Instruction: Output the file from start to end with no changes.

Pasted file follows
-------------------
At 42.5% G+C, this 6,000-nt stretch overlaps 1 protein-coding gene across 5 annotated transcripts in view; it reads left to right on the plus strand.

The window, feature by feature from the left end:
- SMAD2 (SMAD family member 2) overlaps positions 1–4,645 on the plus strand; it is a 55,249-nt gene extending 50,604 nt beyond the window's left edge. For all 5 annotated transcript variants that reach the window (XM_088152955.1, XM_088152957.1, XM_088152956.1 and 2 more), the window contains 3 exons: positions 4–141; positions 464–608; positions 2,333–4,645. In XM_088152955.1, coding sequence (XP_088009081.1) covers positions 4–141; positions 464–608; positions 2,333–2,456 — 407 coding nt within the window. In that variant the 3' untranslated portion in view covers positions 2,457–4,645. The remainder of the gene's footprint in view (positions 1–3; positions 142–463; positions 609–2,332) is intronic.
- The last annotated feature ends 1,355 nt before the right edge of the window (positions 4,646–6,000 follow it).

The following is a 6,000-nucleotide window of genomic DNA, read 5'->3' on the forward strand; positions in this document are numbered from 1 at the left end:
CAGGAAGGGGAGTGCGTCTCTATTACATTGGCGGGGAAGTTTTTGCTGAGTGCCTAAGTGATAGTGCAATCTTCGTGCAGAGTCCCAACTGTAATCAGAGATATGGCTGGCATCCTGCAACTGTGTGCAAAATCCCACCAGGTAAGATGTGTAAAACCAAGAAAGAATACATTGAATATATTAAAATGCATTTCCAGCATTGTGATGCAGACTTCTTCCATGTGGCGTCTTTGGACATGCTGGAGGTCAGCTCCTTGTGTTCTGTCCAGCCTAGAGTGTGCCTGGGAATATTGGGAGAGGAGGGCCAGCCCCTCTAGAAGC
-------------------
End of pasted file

At 42.5% G+C, this 6,000-nt stretch overlaps 1 protein-coding gene across 5 annotated transcripts in view; it reads left to right on the plus strand.

The window, feature by feature from the left end:
- SMAD2 (SMAD family member 2) overlaps positions 1–4,645 on the plus strand; it is a 55,249-nt gene extending 50,604 nt beyond the window's left edge. For all 5 annotated transcript variants that reach the window (XM_088152955.1, XM_088152957.1, XM_088152956.1 and 2 more), the window contains 3 exons: positions 4–141; positions 464–608; positions 2,333–4,645. In XM_088152955.1, coding sequence (XP_088009081.1) covers positions 4–141; positions 464–608; positions 2,333–2,456 — 407 coding nt within the window. In that variant the 3' untranslated portion in view covers positions 2,457–4,645. The remainder of the gene's footprint in view (positions 1–3; positions 142–463; positions 609–2,332) is intronic.
- The last annotated feature ends 1,355 nt before the right edge of the window (positions 4,646–6,000 follow it).

The following is a 6,000-nucleotide window of genomic DNA, read 5'->3' on the forward strand; positions in this document are numbered from 1 at the left end:
CAGGAAGGGGAGTGCGTCTCTATTACATTGGCGGGGAAGTTTTTGCTGAGTGCCTAAGTGATAGTGCAATCTTCGTGCAGAGTCCCAACTGTAATCAGAGATATGGCTGGCATCCTGCAACTGTGTGCAAAATCCCACCAGGTAAGATGTGTAAAACCAAGAAAGAATACATTGAATATATTAAAATGCATTTCCAGCATTGTGATGCAGACTTCTTCCATGTGGCGTCTTTGGACATGCTGGAGGTCAGCTCCTTGTGTTCTGTCCAGCCTAGAGTGTGCCTGGGAATATTGGGAGAGGAGGGCCAGCCCCTCTAGAAGC